Son preference is widespread in a number of developing countries. Anecdotal evidence suggests that women may contribute to the persistence of this phenomenon because they derive substantial long-run non-monetary benefits from giving birth to a son in the form of an improvement in their intra-household position. This paper tests this hypothesis in the Indian context. The results suggest that for the most part there is little evidence of substantial female benefits, and any positive impacts of having a son disappear after six months. This implies that the female-specific self-interest in a son is probably much lower than commonly assumed.HT: Clarence Nkengne Tsimpo.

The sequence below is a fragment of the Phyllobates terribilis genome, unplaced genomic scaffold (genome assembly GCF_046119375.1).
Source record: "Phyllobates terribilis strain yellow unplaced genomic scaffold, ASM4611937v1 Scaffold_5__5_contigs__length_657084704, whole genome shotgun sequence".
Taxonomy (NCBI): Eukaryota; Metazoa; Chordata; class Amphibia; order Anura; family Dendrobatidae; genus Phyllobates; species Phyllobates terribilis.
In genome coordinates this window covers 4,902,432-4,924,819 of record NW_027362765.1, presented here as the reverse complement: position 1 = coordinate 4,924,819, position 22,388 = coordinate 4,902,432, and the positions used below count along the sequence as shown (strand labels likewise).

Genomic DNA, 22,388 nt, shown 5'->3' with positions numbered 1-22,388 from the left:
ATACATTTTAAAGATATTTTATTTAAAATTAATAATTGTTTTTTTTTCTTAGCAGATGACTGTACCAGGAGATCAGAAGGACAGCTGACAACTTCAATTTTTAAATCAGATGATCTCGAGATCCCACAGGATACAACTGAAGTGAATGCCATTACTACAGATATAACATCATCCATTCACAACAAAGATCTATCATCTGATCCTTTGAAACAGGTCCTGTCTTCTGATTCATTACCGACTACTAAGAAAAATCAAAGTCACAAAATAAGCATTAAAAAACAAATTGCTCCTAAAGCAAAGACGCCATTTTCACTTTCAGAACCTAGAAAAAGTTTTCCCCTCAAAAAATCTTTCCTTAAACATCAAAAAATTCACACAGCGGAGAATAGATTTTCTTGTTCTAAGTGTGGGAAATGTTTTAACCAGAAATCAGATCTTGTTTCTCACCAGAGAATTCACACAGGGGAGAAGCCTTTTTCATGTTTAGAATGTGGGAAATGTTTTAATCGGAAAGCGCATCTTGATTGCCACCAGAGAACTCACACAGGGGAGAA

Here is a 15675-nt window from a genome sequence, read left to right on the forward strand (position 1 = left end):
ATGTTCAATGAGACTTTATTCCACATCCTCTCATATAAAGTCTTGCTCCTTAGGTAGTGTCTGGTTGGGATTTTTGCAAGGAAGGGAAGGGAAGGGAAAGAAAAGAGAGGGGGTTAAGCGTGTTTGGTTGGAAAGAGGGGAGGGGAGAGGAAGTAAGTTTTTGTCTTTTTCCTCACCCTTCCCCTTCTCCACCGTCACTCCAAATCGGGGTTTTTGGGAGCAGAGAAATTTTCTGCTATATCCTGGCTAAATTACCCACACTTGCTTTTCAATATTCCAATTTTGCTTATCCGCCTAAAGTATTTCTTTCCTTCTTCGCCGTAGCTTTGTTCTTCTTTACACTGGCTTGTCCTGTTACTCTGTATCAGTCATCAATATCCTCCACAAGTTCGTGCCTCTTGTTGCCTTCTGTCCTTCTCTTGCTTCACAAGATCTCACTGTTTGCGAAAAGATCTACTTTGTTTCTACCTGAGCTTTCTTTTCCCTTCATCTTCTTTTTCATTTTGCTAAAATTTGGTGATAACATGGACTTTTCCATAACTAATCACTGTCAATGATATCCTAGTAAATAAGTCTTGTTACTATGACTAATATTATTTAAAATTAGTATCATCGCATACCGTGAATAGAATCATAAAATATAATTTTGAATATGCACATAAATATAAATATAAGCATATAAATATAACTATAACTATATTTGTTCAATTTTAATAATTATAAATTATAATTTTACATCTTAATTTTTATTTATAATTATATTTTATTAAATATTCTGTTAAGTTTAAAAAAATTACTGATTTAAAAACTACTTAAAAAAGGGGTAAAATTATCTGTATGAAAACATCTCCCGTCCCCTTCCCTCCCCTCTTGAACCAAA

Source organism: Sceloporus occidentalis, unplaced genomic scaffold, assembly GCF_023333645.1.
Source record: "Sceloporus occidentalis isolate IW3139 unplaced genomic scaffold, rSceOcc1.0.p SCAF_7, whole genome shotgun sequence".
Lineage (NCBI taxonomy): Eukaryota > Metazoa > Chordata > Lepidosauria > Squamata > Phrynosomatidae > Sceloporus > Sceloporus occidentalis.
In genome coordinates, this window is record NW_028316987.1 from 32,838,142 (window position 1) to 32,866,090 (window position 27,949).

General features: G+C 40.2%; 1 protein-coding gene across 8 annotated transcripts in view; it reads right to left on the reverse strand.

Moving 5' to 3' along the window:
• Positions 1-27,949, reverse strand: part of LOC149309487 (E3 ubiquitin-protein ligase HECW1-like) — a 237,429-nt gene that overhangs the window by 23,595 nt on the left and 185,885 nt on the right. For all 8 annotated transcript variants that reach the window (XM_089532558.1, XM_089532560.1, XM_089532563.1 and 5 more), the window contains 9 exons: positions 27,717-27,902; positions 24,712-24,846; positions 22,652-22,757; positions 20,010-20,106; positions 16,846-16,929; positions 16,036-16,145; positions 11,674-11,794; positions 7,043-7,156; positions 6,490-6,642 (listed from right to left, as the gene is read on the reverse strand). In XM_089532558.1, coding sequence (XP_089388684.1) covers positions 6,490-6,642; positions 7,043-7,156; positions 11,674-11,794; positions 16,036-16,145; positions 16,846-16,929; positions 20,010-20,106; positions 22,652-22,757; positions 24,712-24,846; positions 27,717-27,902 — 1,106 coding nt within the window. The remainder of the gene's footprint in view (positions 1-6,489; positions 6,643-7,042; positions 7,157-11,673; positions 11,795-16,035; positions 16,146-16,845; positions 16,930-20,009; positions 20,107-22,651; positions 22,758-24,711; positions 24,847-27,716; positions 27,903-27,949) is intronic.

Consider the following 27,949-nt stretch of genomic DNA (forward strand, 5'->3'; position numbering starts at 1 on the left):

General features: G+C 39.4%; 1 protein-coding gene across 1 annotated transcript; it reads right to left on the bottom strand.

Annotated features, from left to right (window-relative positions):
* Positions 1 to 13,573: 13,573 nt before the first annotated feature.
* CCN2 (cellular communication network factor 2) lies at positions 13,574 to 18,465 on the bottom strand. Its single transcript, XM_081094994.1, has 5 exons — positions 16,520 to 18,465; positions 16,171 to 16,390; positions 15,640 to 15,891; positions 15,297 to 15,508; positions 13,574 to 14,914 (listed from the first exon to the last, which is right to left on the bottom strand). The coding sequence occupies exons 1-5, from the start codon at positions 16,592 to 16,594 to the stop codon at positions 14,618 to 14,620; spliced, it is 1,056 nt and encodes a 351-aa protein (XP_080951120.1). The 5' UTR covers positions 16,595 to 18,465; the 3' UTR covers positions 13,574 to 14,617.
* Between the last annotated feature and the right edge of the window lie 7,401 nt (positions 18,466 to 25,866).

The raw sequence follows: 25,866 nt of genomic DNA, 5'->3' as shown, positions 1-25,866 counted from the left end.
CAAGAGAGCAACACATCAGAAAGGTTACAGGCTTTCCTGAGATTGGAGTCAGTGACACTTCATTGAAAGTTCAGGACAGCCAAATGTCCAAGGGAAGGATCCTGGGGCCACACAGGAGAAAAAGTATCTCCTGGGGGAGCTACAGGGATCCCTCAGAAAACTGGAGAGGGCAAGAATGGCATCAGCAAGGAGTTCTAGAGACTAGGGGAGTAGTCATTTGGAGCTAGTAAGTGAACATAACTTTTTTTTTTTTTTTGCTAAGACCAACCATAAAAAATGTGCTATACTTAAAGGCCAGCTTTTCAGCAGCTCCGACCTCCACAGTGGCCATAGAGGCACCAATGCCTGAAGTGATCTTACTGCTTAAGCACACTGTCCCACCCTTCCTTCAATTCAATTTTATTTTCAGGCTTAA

Oct 8, 2012
It’s a Boy! Women and Non-Monetary Benefits from a Son in India
In a new paper (Sep. 2012) Laura Zimmermann writes: